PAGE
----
Welcome to my home page. I became blind at birth. I started programming computers at a young age. I also earned my general class amateur radio license, KA3TTT, a hobby to which I have returned with great joy. I practice Qigong, and consider it the most important thing in my life. I cook gluten-free vegan meals. I use Linux as my desktop and Android as my mobile OS. For the rest you'll have to read my blog.
Last month I spoke at CocoaLove, a conference about people, not tech. After traveling so much it felt wonderful to speak at a local conference. It had the feel of a classy European conference with the convenience of not needing to travel there. I enjoyed speaking there and I hope it will inspire others to have more conferences in Philadelphia.
The conference spanned three wonderful days. The opening keynote and banquette took place on the night of Friday, October 24. Mike Zornek, the head of Philly Cocoa, gave a great keynote about mentoring. Meanwhile I ate pasta and took in the good vibes. They chose the Chemical Heritage Foundation for their venue, a museum and hall. People had come from all over the country and a few even came internationally to Philadelphia. Everything felt wonderful. After it ended I just took an Uber back home. Excellent!
The next day I got up, ate breakfast, and took an Uber back there. I really liked having a conference locally. I would speak in the morning, and arrived shortly before my time. The non-technical format made my talk about accessibility very accessible. The crowd also felt very receptive. See it for yourself.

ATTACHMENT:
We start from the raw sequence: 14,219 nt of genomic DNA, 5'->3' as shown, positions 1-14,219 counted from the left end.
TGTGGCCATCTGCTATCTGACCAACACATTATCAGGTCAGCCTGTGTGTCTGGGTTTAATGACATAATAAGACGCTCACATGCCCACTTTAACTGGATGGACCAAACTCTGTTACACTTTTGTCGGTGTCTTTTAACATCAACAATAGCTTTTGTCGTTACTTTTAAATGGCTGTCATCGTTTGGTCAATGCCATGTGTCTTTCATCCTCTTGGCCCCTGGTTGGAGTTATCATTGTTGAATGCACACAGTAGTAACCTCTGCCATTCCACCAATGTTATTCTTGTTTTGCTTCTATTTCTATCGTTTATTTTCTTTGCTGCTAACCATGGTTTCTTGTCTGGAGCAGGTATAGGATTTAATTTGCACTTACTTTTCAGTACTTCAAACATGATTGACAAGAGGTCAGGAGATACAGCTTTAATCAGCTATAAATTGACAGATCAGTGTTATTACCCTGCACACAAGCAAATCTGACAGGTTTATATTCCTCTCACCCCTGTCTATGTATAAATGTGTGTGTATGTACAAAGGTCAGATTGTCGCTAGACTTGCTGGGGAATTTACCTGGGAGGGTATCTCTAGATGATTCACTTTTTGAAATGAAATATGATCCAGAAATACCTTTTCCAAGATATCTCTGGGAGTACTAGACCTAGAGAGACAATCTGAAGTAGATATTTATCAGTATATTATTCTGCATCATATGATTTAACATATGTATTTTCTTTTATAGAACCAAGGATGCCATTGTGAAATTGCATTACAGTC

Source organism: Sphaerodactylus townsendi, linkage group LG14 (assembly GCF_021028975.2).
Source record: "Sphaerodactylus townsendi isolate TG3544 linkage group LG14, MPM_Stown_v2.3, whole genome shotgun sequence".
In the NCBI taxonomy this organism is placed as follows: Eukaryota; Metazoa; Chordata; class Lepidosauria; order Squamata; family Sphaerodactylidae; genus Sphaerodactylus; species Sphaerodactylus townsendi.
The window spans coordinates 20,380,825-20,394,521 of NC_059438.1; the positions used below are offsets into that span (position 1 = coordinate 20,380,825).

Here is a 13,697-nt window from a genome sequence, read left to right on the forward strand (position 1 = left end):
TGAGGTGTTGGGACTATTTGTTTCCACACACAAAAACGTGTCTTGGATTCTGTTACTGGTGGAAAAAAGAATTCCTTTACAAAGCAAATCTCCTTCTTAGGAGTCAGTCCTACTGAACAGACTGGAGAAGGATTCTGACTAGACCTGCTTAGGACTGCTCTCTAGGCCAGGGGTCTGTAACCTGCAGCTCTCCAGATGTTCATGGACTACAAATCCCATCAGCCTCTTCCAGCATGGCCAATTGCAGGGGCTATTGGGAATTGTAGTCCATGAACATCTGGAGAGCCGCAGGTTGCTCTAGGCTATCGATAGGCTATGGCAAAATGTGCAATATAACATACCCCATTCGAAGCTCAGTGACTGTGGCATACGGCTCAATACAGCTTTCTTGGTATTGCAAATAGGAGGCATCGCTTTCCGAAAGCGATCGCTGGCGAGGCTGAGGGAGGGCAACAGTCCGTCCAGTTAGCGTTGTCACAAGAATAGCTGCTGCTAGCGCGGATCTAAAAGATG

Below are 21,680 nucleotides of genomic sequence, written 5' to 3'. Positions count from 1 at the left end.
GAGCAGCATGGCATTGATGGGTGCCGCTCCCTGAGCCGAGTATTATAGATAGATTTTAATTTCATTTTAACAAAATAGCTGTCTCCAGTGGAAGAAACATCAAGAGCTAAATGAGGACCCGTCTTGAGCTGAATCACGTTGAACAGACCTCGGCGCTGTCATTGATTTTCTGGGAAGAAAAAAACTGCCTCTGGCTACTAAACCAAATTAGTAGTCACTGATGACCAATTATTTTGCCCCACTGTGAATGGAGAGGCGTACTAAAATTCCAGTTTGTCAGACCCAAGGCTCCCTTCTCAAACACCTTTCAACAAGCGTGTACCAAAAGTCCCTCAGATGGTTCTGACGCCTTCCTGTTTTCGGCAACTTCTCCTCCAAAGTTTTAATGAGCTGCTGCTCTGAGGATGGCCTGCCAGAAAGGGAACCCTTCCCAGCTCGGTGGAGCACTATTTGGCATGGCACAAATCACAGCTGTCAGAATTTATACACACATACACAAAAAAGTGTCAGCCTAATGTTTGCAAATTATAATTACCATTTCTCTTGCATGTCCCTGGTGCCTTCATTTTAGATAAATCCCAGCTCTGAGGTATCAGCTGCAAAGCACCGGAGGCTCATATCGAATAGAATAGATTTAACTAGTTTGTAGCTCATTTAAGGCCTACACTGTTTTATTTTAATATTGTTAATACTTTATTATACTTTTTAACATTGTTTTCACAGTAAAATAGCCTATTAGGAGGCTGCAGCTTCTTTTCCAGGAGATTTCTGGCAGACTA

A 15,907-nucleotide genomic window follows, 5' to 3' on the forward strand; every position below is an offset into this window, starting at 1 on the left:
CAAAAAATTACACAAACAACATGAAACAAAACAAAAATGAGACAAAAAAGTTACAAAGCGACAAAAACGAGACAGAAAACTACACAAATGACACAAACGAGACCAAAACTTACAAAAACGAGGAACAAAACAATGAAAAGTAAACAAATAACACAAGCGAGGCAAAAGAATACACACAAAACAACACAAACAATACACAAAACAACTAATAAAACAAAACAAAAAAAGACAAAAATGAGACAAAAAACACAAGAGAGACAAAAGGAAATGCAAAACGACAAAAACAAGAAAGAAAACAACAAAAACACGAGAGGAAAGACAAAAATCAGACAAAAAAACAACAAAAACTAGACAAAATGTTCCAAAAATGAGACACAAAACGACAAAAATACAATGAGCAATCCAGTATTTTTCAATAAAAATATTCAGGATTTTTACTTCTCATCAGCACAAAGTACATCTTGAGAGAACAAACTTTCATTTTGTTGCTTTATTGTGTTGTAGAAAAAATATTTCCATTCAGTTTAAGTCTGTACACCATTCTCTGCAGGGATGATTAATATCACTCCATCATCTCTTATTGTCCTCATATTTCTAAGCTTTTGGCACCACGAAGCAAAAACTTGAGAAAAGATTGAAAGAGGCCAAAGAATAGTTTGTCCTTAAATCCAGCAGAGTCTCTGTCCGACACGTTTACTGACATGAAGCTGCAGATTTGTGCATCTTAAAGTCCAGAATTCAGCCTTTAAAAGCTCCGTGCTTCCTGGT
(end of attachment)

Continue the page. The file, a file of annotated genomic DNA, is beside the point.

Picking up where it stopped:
I got my adrenaline rush after I finished which always happens, so couldn’t focus too much on the other talks. I enjoyed them though, and I encourage you to check them out. All the non-technical topics began to blend together into an intellectual pillow. It all seemed to boil down to the Reiki precepts, which I will reproduce below.
For today only:
Do not anger
Do not worry
Be honest in your work
Be compassionate to yourself and others
I took an Uber back home, ate dinner, and took a power nap. I loved that I could do this. Eventually I made it to the after party at Frankfort Hall. I had good conversations with people from Downcast, Mint, and the Omni Group. A guy asked me about Apple Maps. When he persisted I asked if he had an interest in cartography, and he explained that he works for Apple and used to work on Apple Maps but has since moved to the Apple Watch, which as I recently detailed will have accessibility. You just never know!
The next day they had a walking tour of the Constitution Center. I could not go because I had to have a meeting about the Map4Access Project. Also, eating cheesesteaks doesn’t do anything for me, a vegetarian. I hope everyone had fun though.
CocoaLove began as a few people talking after a meeting of Philly Cocoa. Curtis and the others had no experience running a conference and made it happen smoothly. The site already hints at CocoaLove 2015 and I can’t wait! I have told other conference organizers to consider Philadelphia. Perhaps they will begin taking my suggestion more seriously now. We have great venues, wonderful history, and from what I understand a small conference doesn’t cost a prohibitive amount. See you next year in Philly!